The Gustave Moreau Museum: Exhibiting Individuality
This thesis analyzes the Musée national Gustave Moreau, a museum located in the artist’s (1826-1898) former home/studio on 14 rue de la Rochefoucauld in Paris’s 9th arrondissement. This formerly private space has become a public museum displaying both Moreau’s art— thousands of oil paintings, watercolors, drawings, and sculptures—and personal, everyday objects belonging to the artist. The museum originally was created according to Moreau’s own stipulation, in the years preceding his death, that the building’s top two floors, which comprised the artist’s studio, be opened to the public. When the museum opened as a state-run institution in 1903, Moreau’s wishes were honored. In 1991, the museum’s then-director, Geneviève Lacambre, decided to make the residential first floor public as well.The existing scholarly literature on the Musée Gustave Moreau treats it as an anomalous institution, attributing its unusual, intensely monographic format to the peculiar wishes of the sensitive, reclusive artist. While acknowledging that the museum is in some ways unique, I situate Moreau’s plans for the museum in the context of developments in nineteenth-century exhibition practices that increasingly emphasized the artist’s individuality. Through a socio- historical interpretation, I link the museum to broader trends in the Parisian art world of Moreau’s day. Economic shifts that made the art market increasingly competitive during the final decades of the nineteenth century necessitated that artists distinguish or “brand” both their art and their identity. This emphasis on the artist’s unique persona intensified and crystallized in the Symbolist concept of the artist-genius: a visionary, often reclusive figure whose intense psychological state bordered on “madness.”Drawing upon this trope, Moreau cultivated public interest in his home/studio. The artist shielded both himself and his work from curious eyes, closing his studio off to all but his most active patrons while welcoming personal visitors into his first-floor residence. This market strategy extended into Moreau’s afterlife with the opening of the museum, when he closed the first floor but opened the studio floors to public view. That studio space, which contains a dazzling display of large-scale, fantastical works, inculcates an experience of awe and mystery. The 1991 opening of the first floor essentially extended this attempt to inspire reverence, as these rooms evoke for visitors a sense of intimacy and proximity to the artist-genius.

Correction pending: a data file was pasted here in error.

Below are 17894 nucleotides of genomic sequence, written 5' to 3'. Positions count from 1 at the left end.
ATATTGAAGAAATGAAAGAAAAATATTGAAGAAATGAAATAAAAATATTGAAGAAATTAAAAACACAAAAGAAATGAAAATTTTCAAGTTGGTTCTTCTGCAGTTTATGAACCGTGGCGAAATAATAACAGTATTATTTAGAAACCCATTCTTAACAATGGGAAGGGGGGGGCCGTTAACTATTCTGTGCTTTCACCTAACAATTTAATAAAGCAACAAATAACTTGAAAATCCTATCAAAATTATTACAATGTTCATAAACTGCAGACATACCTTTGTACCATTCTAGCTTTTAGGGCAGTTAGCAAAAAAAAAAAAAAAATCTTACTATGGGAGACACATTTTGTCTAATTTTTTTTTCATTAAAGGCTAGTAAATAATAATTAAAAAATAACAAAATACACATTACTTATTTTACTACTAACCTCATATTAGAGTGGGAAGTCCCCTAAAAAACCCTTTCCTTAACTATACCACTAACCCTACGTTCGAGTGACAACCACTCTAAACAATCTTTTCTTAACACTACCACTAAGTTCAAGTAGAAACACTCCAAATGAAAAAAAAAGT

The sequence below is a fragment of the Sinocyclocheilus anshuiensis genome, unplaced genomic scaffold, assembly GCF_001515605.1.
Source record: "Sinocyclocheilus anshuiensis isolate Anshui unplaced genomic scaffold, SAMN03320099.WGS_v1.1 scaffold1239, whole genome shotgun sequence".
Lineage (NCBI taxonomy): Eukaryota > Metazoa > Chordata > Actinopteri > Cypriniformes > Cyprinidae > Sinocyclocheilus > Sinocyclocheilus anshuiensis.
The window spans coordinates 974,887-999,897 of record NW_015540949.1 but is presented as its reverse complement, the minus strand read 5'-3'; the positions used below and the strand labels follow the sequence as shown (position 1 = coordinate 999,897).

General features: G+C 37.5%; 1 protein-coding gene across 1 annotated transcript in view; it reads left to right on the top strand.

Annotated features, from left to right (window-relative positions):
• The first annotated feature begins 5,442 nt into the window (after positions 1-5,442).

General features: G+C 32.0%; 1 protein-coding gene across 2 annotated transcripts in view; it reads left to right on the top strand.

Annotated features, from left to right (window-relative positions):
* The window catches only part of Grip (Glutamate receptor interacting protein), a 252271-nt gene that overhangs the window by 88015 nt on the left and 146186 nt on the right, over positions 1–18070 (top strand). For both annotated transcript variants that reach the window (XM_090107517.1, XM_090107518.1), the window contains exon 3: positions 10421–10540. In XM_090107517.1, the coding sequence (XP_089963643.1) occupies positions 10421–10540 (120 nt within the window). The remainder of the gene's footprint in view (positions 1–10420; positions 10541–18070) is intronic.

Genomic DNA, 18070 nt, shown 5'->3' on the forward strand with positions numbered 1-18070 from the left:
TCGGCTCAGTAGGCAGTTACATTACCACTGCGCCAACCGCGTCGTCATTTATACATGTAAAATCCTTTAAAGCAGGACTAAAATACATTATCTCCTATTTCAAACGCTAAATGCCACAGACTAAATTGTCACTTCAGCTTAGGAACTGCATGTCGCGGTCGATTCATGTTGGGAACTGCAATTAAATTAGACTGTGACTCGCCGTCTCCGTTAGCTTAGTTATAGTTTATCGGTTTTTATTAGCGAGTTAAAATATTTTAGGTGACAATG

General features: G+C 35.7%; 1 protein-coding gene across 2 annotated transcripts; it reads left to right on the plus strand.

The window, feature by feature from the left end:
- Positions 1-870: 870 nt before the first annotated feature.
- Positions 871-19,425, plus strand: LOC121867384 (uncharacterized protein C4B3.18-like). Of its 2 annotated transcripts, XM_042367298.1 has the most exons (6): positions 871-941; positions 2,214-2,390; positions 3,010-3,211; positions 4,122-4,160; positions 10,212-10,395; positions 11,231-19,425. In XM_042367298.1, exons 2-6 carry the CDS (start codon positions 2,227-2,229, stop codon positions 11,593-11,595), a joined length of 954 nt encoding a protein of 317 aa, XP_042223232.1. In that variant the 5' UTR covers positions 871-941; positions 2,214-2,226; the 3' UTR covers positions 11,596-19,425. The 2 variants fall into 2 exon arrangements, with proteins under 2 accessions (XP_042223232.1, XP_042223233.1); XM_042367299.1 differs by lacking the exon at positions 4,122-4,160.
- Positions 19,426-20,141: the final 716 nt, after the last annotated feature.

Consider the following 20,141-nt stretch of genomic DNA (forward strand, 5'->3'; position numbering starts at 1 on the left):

ContributorsBellow, Juliet; Peng, Ying-Chen
NotesDegree Awarded: M.A. Art. American University
Degree grantorAmerican University. Department of Art